However, many scientists consider these theories to be naive; it is noted that black and brown bears at high latitudes are smaller than elsewhere, because of the scarcity of terrestrial food resources. An additional risk to the species is that if individuals spend more time on land, they will hybridize with brown or grizzly bears. The IUCN wrote:
Polar bears exhibit low reproductive rates with long generational spans. These factors make facultative adaptation by polar bears to significantly reduced ice coverage scenarios unlikely. Polar bears did adapt to warmer climate periods of the past. Due to their long generation time and the current greater speed of global warming, it seems unlikely that polar bear will be able to adapt to the current warming trend in the Arctic. If climatic trends continue polar bears may become extirpated from most of their range within 100 years.
Polar bears accumulate high levels of artificial halocarbons such as polychlorinated biphenyl (PCBs) and pesticides because of their diet. Their position at the top of the food pyramid tends to concentrate pollutants, particularly halocarbons because of their lipophilicity: halocarbons are soluble in the blubber which makes up the bulk of the polar bear's diet. Halocarbons are known to be toxic to other animals because they mimic hormone chemistry, and biomarkers such as immunoglobulin G and retinol suggest similar effects on polar bears. The overall significance to population health is uncertain because of unique features of polar bear biology such as summertime fasting. PCBs have received the most study, and they have been associated with birth defects and immune system deficiency. In the challenging Arctic environment, even minor immunological weaknesses can lead to serious problems and rapid mortality.
The relevant chemicals have been classified as persistent organic pollutants by the United Nations, with the aim of discouraging their production. The most notorious of these, PCBs, DDT and others, have been banned, but their concentrations in polar bear tissues continued to rise for decades after the ban as these chemicals spread upwards on the food pyramid. The most recent data now indicates a decreasing trend.
Sometimes excess heavy metals have also been observed in the polar bear.
There are several reasons for the apparent discordance between past and projected population trends: Estimates from the 1950s and 1960s were based on stories from explorers and hunters rather than on scientific surveys. Second, controls of harvesting were introduced that allowed this previously-overhunted species to recover. Third, the recent effects of global warming have affected sea ice abundance in different areas to varying degrees.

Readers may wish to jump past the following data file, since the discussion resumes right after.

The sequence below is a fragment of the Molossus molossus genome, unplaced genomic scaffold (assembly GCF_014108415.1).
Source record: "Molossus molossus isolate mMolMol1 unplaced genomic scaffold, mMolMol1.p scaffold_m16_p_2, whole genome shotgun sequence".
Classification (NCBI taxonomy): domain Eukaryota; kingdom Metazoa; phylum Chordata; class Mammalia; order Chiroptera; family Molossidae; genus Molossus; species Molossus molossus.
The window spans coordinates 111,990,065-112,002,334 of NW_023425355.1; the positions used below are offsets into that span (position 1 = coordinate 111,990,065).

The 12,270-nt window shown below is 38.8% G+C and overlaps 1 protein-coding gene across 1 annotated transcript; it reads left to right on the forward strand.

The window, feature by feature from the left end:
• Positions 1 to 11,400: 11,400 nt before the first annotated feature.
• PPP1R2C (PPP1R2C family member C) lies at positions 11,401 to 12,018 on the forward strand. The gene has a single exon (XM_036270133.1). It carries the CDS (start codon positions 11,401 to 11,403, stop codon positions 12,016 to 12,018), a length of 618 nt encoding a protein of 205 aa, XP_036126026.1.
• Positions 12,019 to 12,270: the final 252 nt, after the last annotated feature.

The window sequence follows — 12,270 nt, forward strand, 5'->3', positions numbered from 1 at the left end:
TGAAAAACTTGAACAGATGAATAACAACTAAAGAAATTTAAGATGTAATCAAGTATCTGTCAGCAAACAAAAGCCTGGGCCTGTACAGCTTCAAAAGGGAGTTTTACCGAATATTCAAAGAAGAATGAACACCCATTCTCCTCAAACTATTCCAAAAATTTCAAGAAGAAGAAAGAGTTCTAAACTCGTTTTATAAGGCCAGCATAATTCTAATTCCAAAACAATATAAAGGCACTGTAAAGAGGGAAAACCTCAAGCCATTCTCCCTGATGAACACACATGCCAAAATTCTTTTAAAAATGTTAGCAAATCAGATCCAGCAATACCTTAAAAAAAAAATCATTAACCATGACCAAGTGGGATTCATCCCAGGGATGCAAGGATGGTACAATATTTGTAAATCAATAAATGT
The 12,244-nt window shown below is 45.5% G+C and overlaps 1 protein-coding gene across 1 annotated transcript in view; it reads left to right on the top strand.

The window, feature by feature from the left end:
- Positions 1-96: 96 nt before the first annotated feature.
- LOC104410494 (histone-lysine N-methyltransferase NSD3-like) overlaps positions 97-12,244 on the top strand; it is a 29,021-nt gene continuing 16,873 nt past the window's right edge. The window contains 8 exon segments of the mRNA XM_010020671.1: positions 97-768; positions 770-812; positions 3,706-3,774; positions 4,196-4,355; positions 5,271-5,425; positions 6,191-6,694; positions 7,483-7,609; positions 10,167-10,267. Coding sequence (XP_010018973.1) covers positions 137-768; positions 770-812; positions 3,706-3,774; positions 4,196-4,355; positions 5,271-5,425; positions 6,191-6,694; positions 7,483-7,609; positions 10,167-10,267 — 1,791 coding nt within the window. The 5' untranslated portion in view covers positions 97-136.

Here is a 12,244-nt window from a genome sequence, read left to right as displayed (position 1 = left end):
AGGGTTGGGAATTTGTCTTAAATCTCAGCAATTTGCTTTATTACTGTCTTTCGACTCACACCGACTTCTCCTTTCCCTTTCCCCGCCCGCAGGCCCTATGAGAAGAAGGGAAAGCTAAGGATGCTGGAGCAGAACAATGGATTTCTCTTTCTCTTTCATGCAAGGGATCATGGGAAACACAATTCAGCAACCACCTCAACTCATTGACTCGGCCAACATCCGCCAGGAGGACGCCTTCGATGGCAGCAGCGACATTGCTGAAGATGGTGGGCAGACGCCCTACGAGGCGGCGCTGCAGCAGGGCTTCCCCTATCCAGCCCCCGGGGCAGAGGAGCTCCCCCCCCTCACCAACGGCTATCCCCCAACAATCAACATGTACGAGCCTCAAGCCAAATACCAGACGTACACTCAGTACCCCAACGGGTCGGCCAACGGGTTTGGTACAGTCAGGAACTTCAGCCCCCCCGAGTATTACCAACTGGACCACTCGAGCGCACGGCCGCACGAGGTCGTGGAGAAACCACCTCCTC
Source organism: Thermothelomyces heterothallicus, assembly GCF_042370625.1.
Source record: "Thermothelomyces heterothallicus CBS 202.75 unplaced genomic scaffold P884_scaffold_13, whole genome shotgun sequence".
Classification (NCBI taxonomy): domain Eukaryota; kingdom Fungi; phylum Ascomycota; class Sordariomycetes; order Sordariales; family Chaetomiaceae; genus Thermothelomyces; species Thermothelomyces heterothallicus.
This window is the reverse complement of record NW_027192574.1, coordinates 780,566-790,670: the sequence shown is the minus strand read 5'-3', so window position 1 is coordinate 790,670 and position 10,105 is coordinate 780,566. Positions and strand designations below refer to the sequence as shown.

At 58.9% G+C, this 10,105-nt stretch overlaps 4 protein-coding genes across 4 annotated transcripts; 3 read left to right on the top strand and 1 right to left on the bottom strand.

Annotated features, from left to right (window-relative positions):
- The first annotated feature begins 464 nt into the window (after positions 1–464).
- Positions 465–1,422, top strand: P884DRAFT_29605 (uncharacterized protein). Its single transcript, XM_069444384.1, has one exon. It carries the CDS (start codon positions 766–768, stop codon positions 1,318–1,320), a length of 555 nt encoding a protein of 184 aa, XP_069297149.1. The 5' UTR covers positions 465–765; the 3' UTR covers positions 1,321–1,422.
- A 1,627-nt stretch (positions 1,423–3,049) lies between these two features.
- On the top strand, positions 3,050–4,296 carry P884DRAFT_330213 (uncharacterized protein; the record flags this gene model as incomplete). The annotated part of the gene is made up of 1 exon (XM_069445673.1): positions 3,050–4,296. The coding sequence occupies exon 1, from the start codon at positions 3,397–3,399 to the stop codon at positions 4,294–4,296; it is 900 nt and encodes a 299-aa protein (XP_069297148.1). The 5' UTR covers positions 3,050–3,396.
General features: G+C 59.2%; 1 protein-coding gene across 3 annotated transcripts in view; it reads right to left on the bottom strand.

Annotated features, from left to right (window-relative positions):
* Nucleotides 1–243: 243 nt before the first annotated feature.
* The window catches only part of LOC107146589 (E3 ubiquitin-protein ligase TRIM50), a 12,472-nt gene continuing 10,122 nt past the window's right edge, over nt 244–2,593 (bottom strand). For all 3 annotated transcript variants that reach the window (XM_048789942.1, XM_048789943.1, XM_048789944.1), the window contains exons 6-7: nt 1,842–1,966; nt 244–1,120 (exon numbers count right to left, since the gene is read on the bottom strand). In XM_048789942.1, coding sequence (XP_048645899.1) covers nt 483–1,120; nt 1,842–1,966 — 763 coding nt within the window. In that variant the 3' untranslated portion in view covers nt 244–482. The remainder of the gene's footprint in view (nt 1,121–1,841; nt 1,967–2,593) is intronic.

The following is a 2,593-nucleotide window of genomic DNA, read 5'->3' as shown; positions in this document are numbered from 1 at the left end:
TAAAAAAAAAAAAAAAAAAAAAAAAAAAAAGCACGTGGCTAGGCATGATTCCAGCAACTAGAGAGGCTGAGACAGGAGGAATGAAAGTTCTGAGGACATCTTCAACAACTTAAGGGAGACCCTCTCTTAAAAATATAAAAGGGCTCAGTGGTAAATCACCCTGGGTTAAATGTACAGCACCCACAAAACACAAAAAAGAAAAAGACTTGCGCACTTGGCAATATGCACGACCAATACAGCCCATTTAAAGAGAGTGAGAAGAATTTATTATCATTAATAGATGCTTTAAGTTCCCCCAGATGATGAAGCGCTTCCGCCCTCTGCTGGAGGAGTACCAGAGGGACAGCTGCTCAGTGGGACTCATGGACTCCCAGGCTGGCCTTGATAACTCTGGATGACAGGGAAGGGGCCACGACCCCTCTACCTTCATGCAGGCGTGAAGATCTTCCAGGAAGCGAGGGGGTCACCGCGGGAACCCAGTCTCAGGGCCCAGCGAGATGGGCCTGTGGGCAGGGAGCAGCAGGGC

Debate over the listing of the polar bear under endangered species legislation has put conservation groups and Canada's Inuit at opposing positions; The Nunavut government and many northern residents have condemned the U.S. initiative to list the polar bear under the Endangered Species Act. Many Inuit believe the polar bear population is increasing, and restrictions on sport-hunting are likely to lead to a loss of income to their communities.
While listing the polar bear as a threatened species, the Interior Department added a seldom-used stipulation to allow oil and gas exploration and development to proceed in areas inhabited by polar bears, provided companies continue to comply with the existing restrictions of the Marine Mammal Protection Act. The main new protection for polar bears under the terms of the listing is that hunters will no longer be able to import trophies from the hunting of polar bears in Canada.
The polar bear is only the third species, after the elkhorn coral and the staghorn coral protected under the Endangered Species Act due to global warming. In August 4, 2008, the state of Alaska sued U.S. Interior Secretary Dirk Kempthorne, seeking to reverse the listing of the polar bear as a threatened species, out of concern that the listing would adversely affect oil and gas development in the state. Alaska Governor Sarah Palin said that the listing was not based on the best scientific and commercial data available, a view rejected by polar bear experts.